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Dewa Budjana

Naurora

Review by Gary Hill

You can always count on Dewa Budjana to deliver high quality and inventive fusion, no matter who he's playing with. This album fulfills that promise with style. It's a powerhouse release packed full of style, killer playing and exceptional instrumental work. Budjana (guitars, soundscapes) is joined here by a number of talented musicians including Dave Weckle (drums), Jimmy Johnson (bass) and Simon Phillips (drums) on various numbers.

This review is available in book (paperback and hardcover) form in Music Street Journal: 2021  Volume 5. More information and purchase links can be found at: garyhillauthor.com/Music-Street-Journal-2021.

Track by Track Review
Naurora
The title track starts the album with atmospheric, ambient music that features some piano along with spacey elements. Eventually it drives upward with a fast paced fusion styled building process. Hard-edged guitar rises up and takes into some dramatic and powerful directions from there. This thing works through some pretty amazing and interesting directions as the fusion muse pushes the musicians along the road. There is a dropped back movement later that has some killer bass work. I love the melodic and grooving piano solo that comes in further down the musical road. There is some particularly meaty guitar that emerges as that piano continues exploring the sonic landscape. This whole thing just continues to drive forward and turn corner after corner from there. It gets very intense, but then drops back down to mellower zones at the end.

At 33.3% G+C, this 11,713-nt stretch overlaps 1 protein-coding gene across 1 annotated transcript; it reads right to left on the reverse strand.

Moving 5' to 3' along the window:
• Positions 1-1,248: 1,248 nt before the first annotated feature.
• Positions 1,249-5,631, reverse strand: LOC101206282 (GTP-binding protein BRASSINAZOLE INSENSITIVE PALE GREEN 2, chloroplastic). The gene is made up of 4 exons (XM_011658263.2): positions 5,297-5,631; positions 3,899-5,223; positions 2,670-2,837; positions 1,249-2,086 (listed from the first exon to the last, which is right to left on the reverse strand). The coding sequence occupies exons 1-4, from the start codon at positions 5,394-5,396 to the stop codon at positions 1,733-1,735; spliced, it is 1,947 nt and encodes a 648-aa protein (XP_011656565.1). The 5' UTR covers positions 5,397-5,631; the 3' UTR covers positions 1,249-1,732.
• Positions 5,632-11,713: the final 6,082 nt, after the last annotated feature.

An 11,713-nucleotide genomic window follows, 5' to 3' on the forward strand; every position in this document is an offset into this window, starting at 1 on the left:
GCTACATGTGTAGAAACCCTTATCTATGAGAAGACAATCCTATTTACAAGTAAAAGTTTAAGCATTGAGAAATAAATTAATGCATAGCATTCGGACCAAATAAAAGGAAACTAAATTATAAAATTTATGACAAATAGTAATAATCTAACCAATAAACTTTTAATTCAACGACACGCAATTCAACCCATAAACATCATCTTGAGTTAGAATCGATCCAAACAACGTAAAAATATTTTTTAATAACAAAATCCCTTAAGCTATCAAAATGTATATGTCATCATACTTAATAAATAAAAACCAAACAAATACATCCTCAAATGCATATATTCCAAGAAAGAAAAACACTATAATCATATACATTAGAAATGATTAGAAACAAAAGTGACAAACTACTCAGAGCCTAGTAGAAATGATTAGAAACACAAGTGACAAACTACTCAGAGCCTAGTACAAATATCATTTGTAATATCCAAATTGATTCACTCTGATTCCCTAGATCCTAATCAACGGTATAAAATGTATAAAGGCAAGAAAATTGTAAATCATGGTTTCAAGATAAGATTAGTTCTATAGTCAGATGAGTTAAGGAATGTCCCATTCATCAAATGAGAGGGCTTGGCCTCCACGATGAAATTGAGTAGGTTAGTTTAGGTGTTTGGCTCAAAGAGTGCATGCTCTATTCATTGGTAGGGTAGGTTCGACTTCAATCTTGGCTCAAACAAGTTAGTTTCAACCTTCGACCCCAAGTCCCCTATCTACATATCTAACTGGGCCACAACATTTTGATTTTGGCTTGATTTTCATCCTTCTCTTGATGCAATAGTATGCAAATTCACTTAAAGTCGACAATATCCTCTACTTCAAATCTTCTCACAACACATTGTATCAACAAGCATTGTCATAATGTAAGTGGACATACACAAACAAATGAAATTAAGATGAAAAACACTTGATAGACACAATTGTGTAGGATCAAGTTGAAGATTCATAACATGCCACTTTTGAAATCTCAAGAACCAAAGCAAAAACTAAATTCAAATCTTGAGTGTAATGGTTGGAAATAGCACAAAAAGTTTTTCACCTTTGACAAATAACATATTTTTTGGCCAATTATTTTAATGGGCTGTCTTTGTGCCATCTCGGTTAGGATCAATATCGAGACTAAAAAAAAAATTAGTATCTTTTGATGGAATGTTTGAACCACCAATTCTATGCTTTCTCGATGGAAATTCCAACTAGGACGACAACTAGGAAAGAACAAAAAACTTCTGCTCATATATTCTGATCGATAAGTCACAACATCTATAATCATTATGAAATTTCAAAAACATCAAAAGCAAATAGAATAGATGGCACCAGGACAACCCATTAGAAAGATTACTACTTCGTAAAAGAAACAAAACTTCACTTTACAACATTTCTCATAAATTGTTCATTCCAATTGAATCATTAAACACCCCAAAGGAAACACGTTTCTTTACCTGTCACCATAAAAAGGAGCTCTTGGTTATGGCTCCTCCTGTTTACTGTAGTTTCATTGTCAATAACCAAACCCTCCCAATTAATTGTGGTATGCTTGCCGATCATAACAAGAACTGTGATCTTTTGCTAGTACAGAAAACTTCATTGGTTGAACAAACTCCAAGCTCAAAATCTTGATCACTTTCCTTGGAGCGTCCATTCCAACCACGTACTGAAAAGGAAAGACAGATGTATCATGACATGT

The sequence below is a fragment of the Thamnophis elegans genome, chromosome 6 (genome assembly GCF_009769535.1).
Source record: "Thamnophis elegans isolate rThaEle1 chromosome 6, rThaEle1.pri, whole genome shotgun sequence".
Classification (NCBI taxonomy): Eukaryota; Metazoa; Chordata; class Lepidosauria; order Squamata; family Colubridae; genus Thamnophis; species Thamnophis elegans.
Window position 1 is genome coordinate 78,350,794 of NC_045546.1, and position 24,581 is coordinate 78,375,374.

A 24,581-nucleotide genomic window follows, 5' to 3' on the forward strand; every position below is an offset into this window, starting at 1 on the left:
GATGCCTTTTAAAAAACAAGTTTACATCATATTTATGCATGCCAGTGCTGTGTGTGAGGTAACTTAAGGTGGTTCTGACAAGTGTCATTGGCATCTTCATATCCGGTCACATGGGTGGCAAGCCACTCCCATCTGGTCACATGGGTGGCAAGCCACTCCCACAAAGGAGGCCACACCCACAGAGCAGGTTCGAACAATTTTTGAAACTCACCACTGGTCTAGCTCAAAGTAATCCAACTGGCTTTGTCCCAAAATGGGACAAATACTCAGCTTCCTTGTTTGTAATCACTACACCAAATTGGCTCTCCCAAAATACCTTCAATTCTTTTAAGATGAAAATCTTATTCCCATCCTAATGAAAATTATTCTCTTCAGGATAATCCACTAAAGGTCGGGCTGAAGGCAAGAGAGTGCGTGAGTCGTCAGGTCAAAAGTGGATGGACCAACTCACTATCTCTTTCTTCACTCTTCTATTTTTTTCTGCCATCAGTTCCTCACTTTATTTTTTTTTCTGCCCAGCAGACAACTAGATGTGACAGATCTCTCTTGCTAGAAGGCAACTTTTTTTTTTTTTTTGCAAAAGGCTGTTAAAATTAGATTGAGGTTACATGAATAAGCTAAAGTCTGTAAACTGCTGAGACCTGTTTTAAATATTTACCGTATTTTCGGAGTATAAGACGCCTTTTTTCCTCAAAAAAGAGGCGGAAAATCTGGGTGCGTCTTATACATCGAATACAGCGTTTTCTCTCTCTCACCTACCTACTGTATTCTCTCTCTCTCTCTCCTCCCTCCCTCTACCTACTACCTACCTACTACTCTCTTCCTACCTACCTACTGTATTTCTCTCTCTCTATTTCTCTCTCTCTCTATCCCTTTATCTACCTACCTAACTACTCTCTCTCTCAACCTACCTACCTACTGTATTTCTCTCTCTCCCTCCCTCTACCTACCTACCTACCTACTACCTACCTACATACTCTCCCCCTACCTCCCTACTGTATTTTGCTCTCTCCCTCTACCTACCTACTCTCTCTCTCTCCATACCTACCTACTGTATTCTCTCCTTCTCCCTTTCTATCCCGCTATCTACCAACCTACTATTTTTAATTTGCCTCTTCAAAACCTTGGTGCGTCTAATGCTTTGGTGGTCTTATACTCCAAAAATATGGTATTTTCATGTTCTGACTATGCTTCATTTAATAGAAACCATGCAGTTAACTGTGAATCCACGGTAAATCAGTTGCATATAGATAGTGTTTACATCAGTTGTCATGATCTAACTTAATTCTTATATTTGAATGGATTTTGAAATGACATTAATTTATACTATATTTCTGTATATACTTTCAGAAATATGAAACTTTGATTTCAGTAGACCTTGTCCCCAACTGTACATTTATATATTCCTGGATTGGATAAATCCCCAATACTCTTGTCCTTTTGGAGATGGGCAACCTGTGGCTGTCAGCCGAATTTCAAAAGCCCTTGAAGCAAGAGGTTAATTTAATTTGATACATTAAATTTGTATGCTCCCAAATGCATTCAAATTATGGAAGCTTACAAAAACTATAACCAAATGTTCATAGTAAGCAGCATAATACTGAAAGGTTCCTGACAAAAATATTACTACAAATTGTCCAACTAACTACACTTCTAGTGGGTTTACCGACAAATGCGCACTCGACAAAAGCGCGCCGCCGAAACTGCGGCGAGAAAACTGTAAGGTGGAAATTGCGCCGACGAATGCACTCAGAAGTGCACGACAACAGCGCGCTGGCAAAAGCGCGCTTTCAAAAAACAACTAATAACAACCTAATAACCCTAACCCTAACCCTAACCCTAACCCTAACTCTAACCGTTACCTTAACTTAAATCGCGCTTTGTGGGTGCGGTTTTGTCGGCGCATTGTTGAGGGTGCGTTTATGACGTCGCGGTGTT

Swarna Jingga
Some killer funk sounds bring this cut into being. There is a feeling as it gets under way of what Prince might have sounded like if he'd done instrumental prog. That said, as it twists around the corner, I'm reminded of both Al Di Meola and Allan Holdsworth. That second name makes sense because the one time I saw Holdsworth live, Jimmy Johnson was playing bass, and he's the bass player on this tune. The piece continues to evolve with a lot of magic and style in the mix. It has more of melodic jazz fusion concept in-grained much of the time.
Kmalasana
In some ways this drives more of a straight-line. Yet, it's still dramatic and powerful There is plenty of killer fusion here, and it leans toward more mainstream instrumental prog, too.
Sabana Shanti
Mellower and intricate music brings this into being. This is more pure jazz, calling to mind things like Pat Metheny for me. This twists in some intriguing directions later and has some cool grooves built into it. Some of the piano is positively incendiary.
Blue Mansion
I love the dramatic fusion groove that opens this track. The cut has a into some of the most unusual and challenging territory of the disc, but still returns to more melodic zones from there. The burst into a soaring jam beyond the early modes is classy. Then it returns to the main theme from that point. The piece gets into to some dramatic exploration with a couple changes. It works to some more freeform jamming during one of those. It really gets intense as they continue to expand, explore and dance around one another in the jamming. Everyone puts in a killer performance on this, but I have to admit a particular interest in the smoking hot bass work. There is a section where that bass gets to show off, too. This is just such an effective powerhouse track. It's also a great way to end the set.
 
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